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Electrical spinal cord stimulation must preserve proprioception to enable locomotion in humans with spinal cord injury

  • Formento, Emanuele Bertarelli Foundation Chair in Translational NeuroEngineering, Institute of Bioengineering, Swiss Federal Institute of Technology (EPFL), Lausanne, Switzerland - Center for Neuroprosthetics and Brain Mind Institute, School of Life Sciences, Swiss Federal Institute of Technology (EPFL), Lausanne, Switzerland
  • Minassian, Karen Center for Neuroprosthetics and Brain Mind Institute, School of Life Sciences, Swiss Federal Institute of Technology (EPFL), Lausanne, Switzerland
  • Wagner, Fabien Center for Neuroprosthetics and Brain Mind Institute, School of Life Sciences, Swiss Federal Institute of Technology (EPFL), Lausanne, Switzerland
  • Mignardot, Jean Baptiste Center for Neuroprosthetics and Brain Mind Institute, School of Life Sciences, Swiss Federal Institute of Technology (EPFL), Lausanne, Switzerland
  • Le Goff-Mignardot, Camille G. Center for Neuroprosthetics and Brain Mind Institute, School of Life Sciences, Swiss Federal Institute of Technology (EPFL), Lausanne, Switzerland
  • Rowald, Andreas Center for Neuroprosthetics and Brain Mind Institute, School of Life Sciences, Swiss Federal Institute of Technology (EPFL), Lausanne, Switzerland - Department of Medicine, Faculty of Sciences, University of Fribourg, Fribourg, Switzerland
  • Bloch, Jocelyne Department of Neurosurgery, University Hospital of Lausanne (CHUV), Lausanne, Switzerland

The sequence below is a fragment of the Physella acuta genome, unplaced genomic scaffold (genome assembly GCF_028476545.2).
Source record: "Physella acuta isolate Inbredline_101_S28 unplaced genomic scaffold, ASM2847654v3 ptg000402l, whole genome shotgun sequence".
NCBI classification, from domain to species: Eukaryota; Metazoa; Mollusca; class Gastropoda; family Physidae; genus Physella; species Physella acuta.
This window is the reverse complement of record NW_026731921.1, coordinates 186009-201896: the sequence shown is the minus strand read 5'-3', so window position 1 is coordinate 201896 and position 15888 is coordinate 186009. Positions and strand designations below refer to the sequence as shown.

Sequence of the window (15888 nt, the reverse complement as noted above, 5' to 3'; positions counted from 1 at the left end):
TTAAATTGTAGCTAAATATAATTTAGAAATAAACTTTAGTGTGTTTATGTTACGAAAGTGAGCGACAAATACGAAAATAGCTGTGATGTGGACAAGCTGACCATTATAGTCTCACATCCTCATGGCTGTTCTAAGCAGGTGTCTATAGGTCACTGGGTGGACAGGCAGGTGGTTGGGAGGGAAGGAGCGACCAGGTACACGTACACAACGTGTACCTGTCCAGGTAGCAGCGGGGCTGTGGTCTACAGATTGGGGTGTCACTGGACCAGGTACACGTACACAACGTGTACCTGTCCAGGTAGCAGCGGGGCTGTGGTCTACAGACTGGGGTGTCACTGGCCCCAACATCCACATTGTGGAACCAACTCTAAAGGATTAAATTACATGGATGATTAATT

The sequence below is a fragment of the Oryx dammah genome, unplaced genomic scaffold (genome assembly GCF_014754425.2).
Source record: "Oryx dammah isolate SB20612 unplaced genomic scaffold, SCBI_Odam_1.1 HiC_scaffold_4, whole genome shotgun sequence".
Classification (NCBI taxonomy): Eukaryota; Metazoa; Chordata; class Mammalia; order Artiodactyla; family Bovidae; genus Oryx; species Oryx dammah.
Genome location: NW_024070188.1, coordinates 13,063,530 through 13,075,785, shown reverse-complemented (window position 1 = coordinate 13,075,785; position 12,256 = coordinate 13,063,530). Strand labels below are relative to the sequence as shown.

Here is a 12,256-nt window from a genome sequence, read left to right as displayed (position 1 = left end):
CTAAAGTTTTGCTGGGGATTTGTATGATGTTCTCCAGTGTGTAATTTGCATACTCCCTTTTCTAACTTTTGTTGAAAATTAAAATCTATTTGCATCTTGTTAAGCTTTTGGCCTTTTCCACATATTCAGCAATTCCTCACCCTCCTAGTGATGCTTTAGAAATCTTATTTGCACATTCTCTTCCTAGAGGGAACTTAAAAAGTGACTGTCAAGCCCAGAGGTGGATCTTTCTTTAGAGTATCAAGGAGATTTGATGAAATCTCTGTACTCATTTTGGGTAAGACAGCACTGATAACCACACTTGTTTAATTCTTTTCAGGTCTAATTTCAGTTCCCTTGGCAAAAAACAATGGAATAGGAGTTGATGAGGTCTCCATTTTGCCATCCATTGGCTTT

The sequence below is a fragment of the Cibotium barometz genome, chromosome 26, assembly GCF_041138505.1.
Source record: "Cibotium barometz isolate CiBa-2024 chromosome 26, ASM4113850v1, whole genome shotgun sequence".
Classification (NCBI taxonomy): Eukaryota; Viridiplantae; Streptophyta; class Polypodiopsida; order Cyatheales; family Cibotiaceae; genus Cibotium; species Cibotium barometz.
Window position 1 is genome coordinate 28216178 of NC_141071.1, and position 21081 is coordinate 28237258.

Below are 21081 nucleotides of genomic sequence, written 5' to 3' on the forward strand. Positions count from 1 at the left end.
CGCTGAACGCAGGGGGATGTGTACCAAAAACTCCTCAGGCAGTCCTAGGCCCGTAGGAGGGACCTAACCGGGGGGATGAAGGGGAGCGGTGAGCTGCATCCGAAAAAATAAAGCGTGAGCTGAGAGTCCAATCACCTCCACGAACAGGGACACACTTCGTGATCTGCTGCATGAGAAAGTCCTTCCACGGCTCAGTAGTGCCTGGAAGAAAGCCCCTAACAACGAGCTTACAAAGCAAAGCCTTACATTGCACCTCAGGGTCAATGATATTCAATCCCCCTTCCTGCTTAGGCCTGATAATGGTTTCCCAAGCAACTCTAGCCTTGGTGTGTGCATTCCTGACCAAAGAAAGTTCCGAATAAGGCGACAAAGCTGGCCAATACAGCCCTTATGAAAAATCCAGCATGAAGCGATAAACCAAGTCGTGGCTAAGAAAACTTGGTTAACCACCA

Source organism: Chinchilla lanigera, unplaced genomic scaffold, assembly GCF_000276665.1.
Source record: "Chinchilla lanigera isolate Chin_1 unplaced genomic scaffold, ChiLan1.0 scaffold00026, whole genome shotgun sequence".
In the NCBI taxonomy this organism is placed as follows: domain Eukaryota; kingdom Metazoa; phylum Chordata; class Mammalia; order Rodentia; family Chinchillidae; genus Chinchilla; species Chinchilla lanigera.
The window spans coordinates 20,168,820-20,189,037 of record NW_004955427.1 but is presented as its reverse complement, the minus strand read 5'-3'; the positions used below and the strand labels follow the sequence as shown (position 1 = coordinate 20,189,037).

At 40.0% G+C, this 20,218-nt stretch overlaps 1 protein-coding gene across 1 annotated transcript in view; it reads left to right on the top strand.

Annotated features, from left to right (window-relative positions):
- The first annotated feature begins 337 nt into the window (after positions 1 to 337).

• Micera, Silvestro Bertarelli Foundation Chair in Translational NeuroEngineering, Institute of Bioengineering, Swiss Federal Institute of Technology (EPFL), Lausanne, Switzerland - Neural Engineering Area, Institute of Biorobotics, Scuola Superiore Sant’Anna, Pisa, Italy
  • Capogrosso, Marco Department of Medicine, Faculty of Sciences, University of Fribourg, Fribourg, Switzerland
  • Courtine, Gregoire Center for Neuroprosthetics and Brain Mind Institute, School of Life Sciences, Swiss Federal Institute of Technology (EPFL), Lausanne, Switzerland - Department of Neurosurgery, University Hospital of Lausanne (CHUV), Lausanne, Switzerland
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    31.10.2018
Published in:
  • Nature Neuroscience. - 2018, vol. 21, no. 12, p. 1728–1741
English Epidural electrical stimulation (EES) of the spinal cord restores locomotion in animal models of spinal cord injury but is less effective in humans. Here we hypothesized that this interspecies discrepancy is due to interference between EES and proprioceptive information in humans. Computational simulations and preclinical and clinical experiments reveal that EES blocks a significant amount of proprioceptive input in humans, but not in rats. This transient deafferentation prevents modulation of reciprocal inhibitory networks involved in locomotion and reduces or abolishes the conscious perception of leg position. Consequently, continuous EES can only facilitate locomotion within a narrow range of stimulation parameters and is unable to provide meaningful locomotor improvements in humans without rehabilitation. Simulations showed that burst stimulation and spatiotemporal stimulation profiles mitigate the cancellation of proprioceptive information, enabling robust control over motor neuron activity. This demonstrates the importance of stimulation protocols that preserve proprioceptive information to facilitate walking with EES.
Faculty
Faculté des sciences et de médecine
Department
Département de Médecine
Language
  • English
Classification
Biology
License
License undefined
Identifiers
Persistent URL
https://folia.unifr.ch/unifr/documents/307220
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